The main difference in management approaches is between people found to have simple steatosis, remaining under primary care, and those referred to specialists due to high risk of advanced fibrosis. Lifestyle intervention is recommended as the first-line treatment option for all people with NAFLD, however, those with advanced disease may require surgical intervention.

As discussed in the referral and diagnosis section, in cases of steatosis, where advanced fibrosis cannot be ruled out, referral to a liver specialist for further investigation is vital. If a diagnosis of advanced fibrosis due to NASH is confirmed, a shared management and follow-up programme should be agreed between primary and secondary care providers.

Follow-up

The optimal follow-up period for people with NAFLD is still undetermined. People with advanced fibrosis due to NASH should be referred to a liver specialist and monitored, while those at risk or with early stage disease may be monitored by their primary care provider (PCP).

NAFLD status may change over time, warranting transfer of care between PCPs and liver specialists and individuals may require more or less frequent follow-up as their NAFLD status changes.

EASL recommendations on follow-up1

NAFL, nonalcoholic fatty liver; NASH, nonalcoholic steatohepatitis.

 

Follow-up period

Advanced fibrosis due to NASH

6 months – 1 year

NAFL without worsening of metabolic risk factors

2 – 3 years

Patients with metabolic risk factors

3 – 5 years

 

Lifestyle interventions

Lifestyle interventions are recommended for everyone with NAFLD regardless of severity. The focus should be on weight loss and regaining glycaemic control through diet and exercise, similar to interventions in people with obesity and/or type 2 diabetes mellitus (T2DM).2–4

Adherence to diet and exercise regimens in people with NAFLD can lead to improvements in overall liver histology, fibrosis severity and in some instances, complete reversal of steatosis, regardless of overall weight loss.3,4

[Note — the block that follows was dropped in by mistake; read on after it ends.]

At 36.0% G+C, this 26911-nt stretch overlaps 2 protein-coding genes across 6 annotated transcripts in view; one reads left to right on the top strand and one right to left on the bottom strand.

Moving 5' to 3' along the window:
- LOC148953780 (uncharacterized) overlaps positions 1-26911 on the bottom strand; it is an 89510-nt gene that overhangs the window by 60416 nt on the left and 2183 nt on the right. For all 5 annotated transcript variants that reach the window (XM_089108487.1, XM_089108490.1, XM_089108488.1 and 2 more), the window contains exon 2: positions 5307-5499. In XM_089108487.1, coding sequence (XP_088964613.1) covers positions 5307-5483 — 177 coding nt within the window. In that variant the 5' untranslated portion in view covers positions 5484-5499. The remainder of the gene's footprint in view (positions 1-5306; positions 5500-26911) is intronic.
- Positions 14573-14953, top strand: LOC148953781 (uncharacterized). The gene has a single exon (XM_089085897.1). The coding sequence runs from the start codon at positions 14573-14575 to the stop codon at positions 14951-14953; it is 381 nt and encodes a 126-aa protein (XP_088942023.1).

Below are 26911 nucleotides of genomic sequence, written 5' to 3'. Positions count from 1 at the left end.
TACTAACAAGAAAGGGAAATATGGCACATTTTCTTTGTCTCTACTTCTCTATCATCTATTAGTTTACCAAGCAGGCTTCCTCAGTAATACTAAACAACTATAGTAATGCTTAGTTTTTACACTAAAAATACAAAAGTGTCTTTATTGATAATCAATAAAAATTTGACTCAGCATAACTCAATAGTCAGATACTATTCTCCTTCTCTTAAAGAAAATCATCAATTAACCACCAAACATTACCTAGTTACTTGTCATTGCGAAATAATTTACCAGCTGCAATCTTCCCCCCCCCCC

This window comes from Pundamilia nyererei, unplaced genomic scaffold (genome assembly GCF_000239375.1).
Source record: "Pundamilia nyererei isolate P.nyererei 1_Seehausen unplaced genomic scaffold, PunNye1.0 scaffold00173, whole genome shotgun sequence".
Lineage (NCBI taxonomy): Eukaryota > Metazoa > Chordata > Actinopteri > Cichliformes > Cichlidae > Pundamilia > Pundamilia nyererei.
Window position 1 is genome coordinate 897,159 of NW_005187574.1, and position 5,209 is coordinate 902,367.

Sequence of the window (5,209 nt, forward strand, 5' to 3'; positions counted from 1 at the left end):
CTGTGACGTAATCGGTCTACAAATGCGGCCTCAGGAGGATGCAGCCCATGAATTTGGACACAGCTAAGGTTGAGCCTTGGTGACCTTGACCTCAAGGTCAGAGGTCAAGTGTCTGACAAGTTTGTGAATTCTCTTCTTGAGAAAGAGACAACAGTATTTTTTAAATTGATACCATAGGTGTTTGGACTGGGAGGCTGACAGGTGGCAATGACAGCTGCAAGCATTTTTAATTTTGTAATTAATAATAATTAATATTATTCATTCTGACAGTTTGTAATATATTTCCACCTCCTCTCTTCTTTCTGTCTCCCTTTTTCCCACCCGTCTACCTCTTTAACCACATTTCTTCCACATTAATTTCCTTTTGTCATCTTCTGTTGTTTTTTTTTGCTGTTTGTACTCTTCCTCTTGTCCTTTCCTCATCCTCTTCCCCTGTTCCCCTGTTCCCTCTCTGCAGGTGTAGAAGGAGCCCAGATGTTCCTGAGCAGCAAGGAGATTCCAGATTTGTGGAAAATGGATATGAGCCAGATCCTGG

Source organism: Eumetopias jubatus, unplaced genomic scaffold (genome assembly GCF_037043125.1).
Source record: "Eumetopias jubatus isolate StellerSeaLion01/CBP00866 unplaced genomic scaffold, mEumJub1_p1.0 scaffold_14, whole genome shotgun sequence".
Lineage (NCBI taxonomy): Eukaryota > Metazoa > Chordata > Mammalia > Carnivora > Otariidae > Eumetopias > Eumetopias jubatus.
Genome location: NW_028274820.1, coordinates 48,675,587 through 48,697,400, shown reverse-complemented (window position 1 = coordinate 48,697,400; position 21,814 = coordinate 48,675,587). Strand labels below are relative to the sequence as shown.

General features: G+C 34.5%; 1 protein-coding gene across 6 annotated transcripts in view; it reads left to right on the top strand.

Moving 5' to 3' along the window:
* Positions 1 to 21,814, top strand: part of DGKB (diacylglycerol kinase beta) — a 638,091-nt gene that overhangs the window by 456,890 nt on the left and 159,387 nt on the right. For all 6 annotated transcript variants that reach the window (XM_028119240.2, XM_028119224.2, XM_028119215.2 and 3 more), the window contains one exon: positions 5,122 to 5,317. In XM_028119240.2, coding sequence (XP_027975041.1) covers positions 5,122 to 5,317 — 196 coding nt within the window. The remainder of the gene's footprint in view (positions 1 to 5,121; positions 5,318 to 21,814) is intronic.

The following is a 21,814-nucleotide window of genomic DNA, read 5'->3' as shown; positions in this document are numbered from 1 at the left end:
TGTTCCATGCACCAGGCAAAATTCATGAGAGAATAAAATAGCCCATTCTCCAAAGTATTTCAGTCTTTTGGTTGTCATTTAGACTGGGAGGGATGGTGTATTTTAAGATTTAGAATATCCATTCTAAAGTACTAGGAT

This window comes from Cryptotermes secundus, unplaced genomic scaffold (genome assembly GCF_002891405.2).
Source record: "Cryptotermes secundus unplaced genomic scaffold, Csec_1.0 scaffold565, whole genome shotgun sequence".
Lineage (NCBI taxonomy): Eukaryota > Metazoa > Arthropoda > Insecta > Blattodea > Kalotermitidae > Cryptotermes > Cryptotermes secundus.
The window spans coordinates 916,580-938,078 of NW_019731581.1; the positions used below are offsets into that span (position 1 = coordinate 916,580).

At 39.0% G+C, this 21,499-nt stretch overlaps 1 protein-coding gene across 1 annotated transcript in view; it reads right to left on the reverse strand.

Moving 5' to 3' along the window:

Weight loss

Weight loss

Achieving a healthy weight should be the primary lifestyle goal for people with NAFLD who are overweight or obese. Even modest reductions in body weight have been shown to improve steatosis, with the effect on liver health linked to the percentage of weight lost.

In a study of 293 people with T2DM, weight loss due to lifestyle intervention was shown to correlate with a reduction in NAFLD and NASH. Of the participants that who achieved >5% weight loss, 58% experienced NASH resolution, and 82% experienced a 2-point reduction in NAFLD activity score (NAS). In those that achieved >10% weight loss, 90% had NASH resolution, 100% saw a 2-point reduction in NAD, and 45% had fibrosis regression.5 In another study, eight people with obesity, T2DM and NAFLD were placed on a moderately hypocaloric, very-low-fat diet (3% fat by weight). In some cases, hepatic steatosis was almost entirely reversed by moderate weight loss. A reduction in body weight of ~8% normalised fasting plasma glucose and led to an ~80% improvement in steatosis.2

Even modest reductions in body weight have been shown to improve steatosis, with the effect on liver health linked to the percentage of weight lost.

Diet

The most effective route to weight loss is through a calorie-restricted diet. While no particular type of diet is recommended for people with NAFLD, some dietary factors have been associated with positive outcomes.